"I'll guarantee you that the guys who skate up on the Iron Range are a lot more like me than they are some liberal from Minneapolis or St. Paul," says Emmer, who played NCAA Division I hockey at Boston College, the University of Alaska at Fairbanks and in the U.S. Hockey League.

"When it comes to our values as a party, I believe we stand for what 80 percent of the people in this state stand for," he said. "In the end , whether we call ourselves Republicans or Democrats, we all want the same thing -- strong communities, good schools, opportunity for your children for the future. We just have different perspectives on how to get there."

Minnesota, by most accounts, faces an even stiffer budget shortfall in the next biennium of $7.2 billion, if inflation is included. Emmer disputes that taxes need to be raised, that savings can come from restructuring what government does and how.

"The answer is not to raise taxes," he said. "I've never signed a no-new-taxes pledge in my life. If you could prove to me that this would be the answer, I'm always willing to listen -- it's not the answer."

But he would do things differently than Pawlenty, who surprised the Legislature with his 11th hour announcement that he would not call a special session and would use unallotment to cut spending.

He would seek legislation to allow the governor to call a financial emergency at times when a deficit is projected, and give the Legislature 45 days to find a solution before then using his unallotment authority.

This year, Emmer said he would have called such an emergency in January, avoiding the last-minute bickering.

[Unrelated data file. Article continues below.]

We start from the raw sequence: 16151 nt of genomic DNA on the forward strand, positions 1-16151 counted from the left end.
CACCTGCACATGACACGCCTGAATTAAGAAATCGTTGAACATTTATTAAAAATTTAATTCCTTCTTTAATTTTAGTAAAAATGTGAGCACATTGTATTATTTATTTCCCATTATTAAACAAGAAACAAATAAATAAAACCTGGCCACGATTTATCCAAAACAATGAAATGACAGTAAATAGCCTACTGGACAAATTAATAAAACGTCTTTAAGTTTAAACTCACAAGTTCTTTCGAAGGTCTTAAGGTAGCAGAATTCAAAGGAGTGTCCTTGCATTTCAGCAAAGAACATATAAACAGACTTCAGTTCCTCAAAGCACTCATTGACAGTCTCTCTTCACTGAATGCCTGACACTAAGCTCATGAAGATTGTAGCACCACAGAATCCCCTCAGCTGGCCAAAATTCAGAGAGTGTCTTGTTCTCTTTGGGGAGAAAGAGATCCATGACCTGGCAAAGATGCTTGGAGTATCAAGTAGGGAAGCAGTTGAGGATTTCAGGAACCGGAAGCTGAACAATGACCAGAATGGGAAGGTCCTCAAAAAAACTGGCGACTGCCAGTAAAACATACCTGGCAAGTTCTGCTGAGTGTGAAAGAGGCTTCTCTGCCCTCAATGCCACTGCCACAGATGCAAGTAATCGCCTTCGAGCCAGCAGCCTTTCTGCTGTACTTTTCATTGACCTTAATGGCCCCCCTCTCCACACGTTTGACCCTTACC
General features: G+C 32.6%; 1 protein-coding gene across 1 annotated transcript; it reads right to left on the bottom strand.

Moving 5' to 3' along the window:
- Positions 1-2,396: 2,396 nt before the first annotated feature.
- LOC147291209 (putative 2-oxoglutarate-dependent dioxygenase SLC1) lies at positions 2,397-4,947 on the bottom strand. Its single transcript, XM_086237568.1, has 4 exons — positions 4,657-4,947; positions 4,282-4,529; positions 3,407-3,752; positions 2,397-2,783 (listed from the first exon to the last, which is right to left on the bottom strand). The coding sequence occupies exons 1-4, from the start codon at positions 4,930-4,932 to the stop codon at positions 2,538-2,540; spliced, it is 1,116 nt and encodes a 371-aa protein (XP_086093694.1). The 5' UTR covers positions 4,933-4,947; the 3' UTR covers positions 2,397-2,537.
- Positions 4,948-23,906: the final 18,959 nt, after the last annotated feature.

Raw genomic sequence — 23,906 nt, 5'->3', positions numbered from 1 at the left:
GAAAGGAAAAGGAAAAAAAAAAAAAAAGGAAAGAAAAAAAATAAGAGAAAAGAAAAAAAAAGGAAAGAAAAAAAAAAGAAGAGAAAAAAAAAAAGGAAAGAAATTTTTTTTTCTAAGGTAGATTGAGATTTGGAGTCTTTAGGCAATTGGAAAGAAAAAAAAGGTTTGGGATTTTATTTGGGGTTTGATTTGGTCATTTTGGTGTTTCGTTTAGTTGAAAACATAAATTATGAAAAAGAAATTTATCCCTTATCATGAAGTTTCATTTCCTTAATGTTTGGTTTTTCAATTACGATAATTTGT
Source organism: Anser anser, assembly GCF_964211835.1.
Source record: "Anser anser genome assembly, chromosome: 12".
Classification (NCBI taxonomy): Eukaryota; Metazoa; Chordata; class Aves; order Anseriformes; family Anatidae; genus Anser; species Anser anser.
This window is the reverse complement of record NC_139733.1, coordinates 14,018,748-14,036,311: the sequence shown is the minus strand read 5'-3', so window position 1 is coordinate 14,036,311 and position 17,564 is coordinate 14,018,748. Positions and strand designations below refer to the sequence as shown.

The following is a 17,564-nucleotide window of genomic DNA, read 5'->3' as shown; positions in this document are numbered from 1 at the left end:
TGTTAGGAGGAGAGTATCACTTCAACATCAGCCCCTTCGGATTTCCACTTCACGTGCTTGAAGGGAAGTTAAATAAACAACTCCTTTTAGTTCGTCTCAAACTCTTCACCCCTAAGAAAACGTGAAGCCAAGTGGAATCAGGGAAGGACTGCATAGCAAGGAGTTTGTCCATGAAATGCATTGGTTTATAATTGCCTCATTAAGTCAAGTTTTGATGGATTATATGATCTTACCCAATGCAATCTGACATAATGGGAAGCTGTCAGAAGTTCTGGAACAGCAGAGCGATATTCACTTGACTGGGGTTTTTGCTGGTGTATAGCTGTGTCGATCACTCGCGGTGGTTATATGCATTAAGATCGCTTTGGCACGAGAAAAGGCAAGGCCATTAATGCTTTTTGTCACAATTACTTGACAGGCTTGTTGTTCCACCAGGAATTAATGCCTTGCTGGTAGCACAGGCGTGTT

He also seek legislation to follow the intent of the Minnesota Constitution that bills concern single issues. "I will not sign any omnibus bills," Emmer said of the huge policy bills at the end of the session that contain multiple subjects.

For instance, Emmer said he opposed measures to change the Green Acres law that affects undeveloped land but they were included in a veterans omnibus bill, making it hard o vote against a bill for veterans.

As governor, he would take his direction from the public -- laying out his agenda during the campaign and then acting on it as governor. "I am consistent," he says of his positions, adding he doesn't just cast votes to ensure re-election.

Between November and January, he'd hold town meetings to present his agenda and roll it out to lawmakers in January. And if something his supports is voted down, he'll return to the public. "I'll be back, and I'll start in the town of every one of those legislators that killed it," he said.

Emmer said he'd also like to make Minnesota a test case with three other states or anti-gun control measures, citing the U.S. Constitution's 10th amendment that the states retain authority over all that isn't cited in the Constitution as being a federal role.

"I believe we have an administration right now in Washington that is very anti-Second Amendment, and I am convinced they will slowly try to take more of those rights away, impact those rights, restrict those rights," Emmer said.

The Firearms Freedom Act says "if you manufacture ammunition in this state, if you manufacture firearms in this state, if you sell them to Minnesota residents and they are possessed by Minnesota residents, we are not subject to federal registration requirements," Emmer said.

Emmer joins former House Minority Leader Marty Seifert, R-Marshall, as formally declared Republican candidates for governor, with about a half dozen others in the wings.